Today we have the honour to present this interview with brazilian comic book artist, Mike Deodato Jr. Mike was one of the brazilian pioneers on writing comic stories for a worldwide crowd, in this interview he shares his point of view creative process, influences and other topics. Hope you enjoy it.

If you want to know more about Mike, you can access his Official Website.



1) First of all I would like to thank you for doing this interview, it's an honor for us to present more about you to our readers. I would like to start asking you about when you got interested for illustration and comics?

My interest in comics began when I was a child -- which I guess is what happens with most kids who catch the comic book "bug." On top of that, my father was a writer and artist in the Brazilian comic book industry, so I sort of grew up around comics that way. He introduced me to a lot of comicdom's masters' works, and that propelled me into a lifelong interest that continues unabated to this day. My dad looks at what I'm doing now with quite a bit of pride.


2) Which artists do you use for reference?

Everybody. Certainly, my inspirations have been Neal Adams and, for awhile, Marc Sivestri and Jim Lee, but in the past 12 years or so I've gone in far different directions. I learn a little bit from everybody. I look at a lot of comics from all over the world and try to learn from everything I see. I don't want to be static.


3) Your style is quite influenced by classic american comics . How did you develop this style and how would you describe it?

I'd describe it as the "Mike Deodato style." There's a show that used to be on American TV, "Breaking the Magician's Code." I get a real kick out of "Breaking the Artist's Code," study a great artist's work and understanding his thought processes as to how he or she comes to the creative decisions each makes. Most artists see a guy whose stuff they like and try to simulate the surface style. For me, it's connecting with that artist's thinking process, learning how they process everything to interpret reality in their drawing.


4) Describe us a bit about your creative process while creating a piece.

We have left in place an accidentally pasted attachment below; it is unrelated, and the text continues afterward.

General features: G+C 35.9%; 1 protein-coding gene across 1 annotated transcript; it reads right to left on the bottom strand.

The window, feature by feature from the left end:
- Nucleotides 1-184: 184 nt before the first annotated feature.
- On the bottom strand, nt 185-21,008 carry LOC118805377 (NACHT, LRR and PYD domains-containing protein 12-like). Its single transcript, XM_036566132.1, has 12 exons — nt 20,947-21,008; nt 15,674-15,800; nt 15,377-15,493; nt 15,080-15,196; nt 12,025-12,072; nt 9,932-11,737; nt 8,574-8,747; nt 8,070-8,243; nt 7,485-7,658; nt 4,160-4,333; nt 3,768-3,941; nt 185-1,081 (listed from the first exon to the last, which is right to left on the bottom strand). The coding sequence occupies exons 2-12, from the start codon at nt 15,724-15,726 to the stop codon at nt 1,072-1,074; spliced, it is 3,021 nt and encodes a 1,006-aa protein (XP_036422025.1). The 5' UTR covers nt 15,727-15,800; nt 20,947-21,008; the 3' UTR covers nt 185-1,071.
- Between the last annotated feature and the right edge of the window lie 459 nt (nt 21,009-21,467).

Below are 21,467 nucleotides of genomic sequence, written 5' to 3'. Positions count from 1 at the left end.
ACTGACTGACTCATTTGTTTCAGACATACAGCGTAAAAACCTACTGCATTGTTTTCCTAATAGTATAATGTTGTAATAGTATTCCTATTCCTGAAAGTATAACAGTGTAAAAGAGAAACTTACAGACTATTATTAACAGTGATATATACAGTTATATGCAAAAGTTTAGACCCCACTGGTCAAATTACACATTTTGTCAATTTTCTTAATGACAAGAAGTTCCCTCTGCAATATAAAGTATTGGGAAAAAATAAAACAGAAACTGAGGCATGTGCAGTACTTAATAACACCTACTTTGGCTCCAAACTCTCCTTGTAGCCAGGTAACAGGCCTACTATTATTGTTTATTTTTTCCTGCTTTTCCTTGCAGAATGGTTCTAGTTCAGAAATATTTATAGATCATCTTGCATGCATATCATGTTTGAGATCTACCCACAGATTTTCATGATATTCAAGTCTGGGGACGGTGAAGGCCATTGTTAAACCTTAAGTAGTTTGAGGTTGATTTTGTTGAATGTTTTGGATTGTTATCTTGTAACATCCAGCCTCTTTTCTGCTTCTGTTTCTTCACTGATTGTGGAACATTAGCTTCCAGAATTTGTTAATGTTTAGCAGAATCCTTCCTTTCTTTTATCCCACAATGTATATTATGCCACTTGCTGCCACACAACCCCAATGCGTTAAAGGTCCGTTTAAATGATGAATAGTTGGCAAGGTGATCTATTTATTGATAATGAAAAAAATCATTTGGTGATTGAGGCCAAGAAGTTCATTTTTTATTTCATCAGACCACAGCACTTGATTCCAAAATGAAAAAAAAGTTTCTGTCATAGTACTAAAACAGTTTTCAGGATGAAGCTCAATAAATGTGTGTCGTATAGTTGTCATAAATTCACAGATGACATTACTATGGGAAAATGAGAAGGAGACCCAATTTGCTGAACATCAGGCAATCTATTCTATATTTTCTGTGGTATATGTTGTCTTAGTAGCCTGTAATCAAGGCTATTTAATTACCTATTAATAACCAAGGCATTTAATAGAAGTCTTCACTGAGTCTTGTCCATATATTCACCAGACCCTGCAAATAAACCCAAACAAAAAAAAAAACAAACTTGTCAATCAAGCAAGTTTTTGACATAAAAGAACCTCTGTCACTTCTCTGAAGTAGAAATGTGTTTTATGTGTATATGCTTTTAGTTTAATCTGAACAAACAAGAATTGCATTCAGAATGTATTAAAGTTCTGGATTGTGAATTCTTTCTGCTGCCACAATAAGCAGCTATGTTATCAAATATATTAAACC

It's a classic combination of instinct, attitude, and planning. I usually find that, as soon as I read a story and absorb it into my brain, my first ideas for the layouts -- the storytelling -- are usually the right ones. My instincts are right, having drawn comics for so many years.

The planning includes all the references, the making proper perspectives, all the technical stuff that needs to be there to make a good, professional drawing. The attitude is my approach that I need to keep learning and experimenting and growing as an artist, so that it's never boring for me, for the editors, or for my fans.


5)What's the best thing about working with comics and what is the worst?

The best? I get to draw stories of my favorite characters that are enjoyed by readers all over the world! The worst? That the schedule never ends. I have to plan my life with my wife and daughter around the monthly schedules, and plan my rare convention appearances around the monthly schedules. There's little time to draw for my own pleasure, my own projects.


6) How do you describe your daily routine?

Drawing, food, drawing, food, drawing, Skype, martial arts, shower, hugs and kisses to Paula, food, TV, sleep.


7) Which is your favorite piece so far?

The NEXT thing that I'll be drawing. I'm always striving to get better. I do have a soft spot in my heart for the COVERS that I'm drawing for Marvel, because I'm always experimenting with pens, brushes, Copic markers, bent twigs, burning bushes, or whatever else I can get my hands on.


8) Tell us five lessons you believe are really important for every comic book illustrator.

* Learn to draw well. Understand how to draw everything before you interpret it to the comics page.

* Tell a story. Your art, no matter how flashy, must still be in service to the story.

* Listen to your editors and agents. They're n the trenches dealing with the buying public, so they have advice that will keep you on your toes so you don't get sloppy.

* COMMUNICATE. Update your editor every day, like clockwork.

* Meet your deadlines. An editor publishes pages, not excuses.


9) Tell us some websites from you.

My own home page.

My agent's website.

jadewarriors.keenspot.com, which is a free website serializing my ol' JADE WARRIORS comics mini-series I did at Image.

My Kickstarter campaign for the next 13 days for my upcoming book THE CARTOON ART OF MIKE DEODATO, JR.


10) Thanks again for your time, please leave a final message for the ones who are starting out on this kind of business.

Sure. Don't take shortcuts! You can't be a great comics artist without first becoming a great artist. Learn to draw well. THEN adapt your style to comics. Learn storytelling. Learn dependability. Learn from critiques. If editors point out stuff that's wrong with your work, FIX IT and resubmit or you haven't learned from the experience. Don't post in your portfolio pages that need corrections. As they say, "Doctors bury their mistakes, artists post their for the whole world to see". Oh -- and buy my books! You can learn a lot from them, too!

About the author of this post

I'm Marcos Torres, I'm a Graphic Artist from Brasil. You can know more about me at my Website, at my Tumblr or at my Flickr.